From an office decorated with symbols of his success, to a locker room where he addressed hundreds of players, to the beloved "bunker" where he gathered his staff for hours at a time, Calhoun has moved at light speed over the years, knowing exactly what needed to be done immediately, and what needed to be done next.
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Storrs, Mansfield, CT, USA
"I think he's enjoyed the journey but I don't know if he ever has let himself really smell the roses," his son Jeff Calhoun said Thursday. "He did, but not fully, because he was always going forward. That just goes to the nature of who he is."
That's how the UConn program was built from a New England also-ran into a national giant, with a stubborn and passionate man picking a path, sticking to it and doing everything loudly and authoritatively. That, too, is the foundation for a Hall of Fame career that is now officially over. And when Calhoun re-entered those hallways following a press conference to mark his retirement and Kevin Ollie's appointment to the position of UConn men's basketball coach, he didn't have to rush to the next task at hand.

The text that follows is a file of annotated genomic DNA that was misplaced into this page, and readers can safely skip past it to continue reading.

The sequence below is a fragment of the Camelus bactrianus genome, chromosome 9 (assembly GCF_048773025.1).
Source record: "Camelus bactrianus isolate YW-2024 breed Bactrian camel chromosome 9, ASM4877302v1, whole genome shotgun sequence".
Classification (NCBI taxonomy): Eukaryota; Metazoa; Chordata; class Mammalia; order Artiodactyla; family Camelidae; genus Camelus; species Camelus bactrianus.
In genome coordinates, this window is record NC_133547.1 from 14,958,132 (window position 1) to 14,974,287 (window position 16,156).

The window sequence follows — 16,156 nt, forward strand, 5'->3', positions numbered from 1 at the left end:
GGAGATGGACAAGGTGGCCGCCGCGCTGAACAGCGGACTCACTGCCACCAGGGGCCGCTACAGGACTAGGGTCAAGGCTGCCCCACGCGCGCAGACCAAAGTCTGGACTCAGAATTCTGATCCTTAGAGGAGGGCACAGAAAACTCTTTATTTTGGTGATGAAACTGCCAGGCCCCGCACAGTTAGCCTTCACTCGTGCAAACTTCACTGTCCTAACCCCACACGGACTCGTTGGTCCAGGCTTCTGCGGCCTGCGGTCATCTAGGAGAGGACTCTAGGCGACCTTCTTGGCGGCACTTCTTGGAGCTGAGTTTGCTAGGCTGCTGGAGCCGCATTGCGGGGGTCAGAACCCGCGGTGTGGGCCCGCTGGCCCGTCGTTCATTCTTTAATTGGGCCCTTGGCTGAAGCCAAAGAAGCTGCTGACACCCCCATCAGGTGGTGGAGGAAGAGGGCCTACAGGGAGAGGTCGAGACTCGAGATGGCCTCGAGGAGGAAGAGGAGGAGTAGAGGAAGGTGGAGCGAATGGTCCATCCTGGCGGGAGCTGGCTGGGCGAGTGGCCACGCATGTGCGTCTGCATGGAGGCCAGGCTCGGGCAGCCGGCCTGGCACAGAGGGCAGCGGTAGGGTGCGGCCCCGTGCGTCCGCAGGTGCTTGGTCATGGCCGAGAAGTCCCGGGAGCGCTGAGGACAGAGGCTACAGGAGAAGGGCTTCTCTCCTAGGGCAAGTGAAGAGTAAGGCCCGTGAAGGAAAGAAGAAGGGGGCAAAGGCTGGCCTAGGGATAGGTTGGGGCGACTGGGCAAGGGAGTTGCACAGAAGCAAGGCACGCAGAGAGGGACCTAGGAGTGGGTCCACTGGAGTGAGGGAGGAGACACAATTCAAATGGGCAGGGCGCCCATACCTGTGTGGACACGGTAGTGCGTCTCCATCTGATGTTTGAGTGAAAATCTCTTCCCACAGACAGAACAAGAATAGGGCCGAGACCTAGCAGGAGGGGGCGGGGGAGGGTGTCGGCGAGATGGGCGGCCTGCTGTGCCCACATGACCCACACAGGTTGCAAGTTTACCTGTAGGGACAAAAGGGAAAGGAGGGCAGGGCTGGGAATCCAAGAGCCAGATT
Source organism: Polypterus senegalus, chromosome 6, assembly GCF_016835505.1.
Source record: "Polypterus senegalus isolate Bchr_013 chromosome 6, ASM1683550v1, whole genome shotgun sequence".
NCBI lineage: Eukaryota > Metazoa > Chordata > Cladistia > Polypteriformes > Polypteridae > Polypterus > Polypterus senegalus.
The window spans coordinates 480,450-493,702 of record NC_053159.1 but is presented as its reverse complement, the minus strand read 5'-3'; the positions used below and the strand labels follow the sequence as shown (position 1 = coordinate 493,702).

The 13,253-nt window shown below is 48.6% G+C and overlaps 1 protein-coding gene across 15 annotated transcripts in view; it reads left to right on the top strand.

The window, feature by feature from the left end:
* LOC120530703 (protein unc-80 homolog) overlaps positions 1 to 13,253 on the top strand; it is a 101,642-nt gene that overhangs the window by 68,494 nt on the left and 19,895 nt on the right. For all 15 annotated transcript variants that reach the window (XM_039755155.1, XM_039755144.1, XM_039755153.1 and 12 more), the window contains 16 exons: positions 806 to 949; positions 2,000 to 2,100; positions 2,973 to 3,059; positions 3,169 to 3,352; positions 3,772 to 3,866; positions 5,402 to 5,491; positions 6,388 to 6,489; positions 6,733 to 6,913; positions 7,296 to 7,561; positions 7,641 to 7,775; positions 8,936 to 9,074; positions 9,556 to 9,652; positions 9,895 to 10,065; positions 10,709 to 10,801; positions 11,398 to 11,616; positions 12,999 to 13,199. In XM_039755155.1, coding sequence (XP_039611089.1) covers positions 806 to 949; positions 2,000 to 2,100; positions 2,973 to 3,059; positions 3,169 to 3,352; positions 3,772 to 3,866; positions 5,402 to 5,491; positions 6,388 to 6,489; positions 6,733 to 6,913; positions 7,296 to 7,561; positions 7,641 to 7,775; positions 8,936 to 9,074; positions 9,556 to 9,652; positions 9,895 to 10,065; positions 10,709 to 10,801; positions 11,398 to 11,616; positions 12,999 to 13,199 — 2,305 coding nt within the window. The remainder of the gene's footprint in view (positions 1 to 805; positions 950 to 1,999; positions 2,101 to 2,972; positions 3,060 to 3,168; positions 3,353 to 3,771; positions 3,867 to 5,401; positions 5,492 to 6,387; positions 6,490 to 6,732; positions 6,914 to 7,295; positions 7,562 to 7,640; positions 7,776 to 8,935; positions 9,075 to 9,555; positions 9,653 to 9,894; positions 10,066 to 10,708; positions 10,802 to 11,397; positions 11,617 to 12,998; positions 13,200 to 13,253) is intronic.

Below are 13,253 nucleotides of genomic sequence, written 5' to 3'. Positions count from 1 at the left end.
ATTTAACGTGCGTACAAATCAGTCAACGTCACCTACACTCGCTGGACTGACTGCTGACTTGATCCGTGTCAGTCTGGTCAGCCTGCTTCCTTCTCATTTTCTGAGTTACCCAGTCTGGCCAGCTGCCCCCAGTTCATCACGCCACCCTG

In fact, Calhoun wasn't entirely sure what was to come next. He now transitions from a head coach with his hands on everything to a special assistant within the athletic department, a role that will continue to be defined well after Calhoun empties his office and sets up somewhere else on campus. It was a bizarre, surreal day at Gampel, but one that made clear that this is the perfect time for Calhoun to step aside.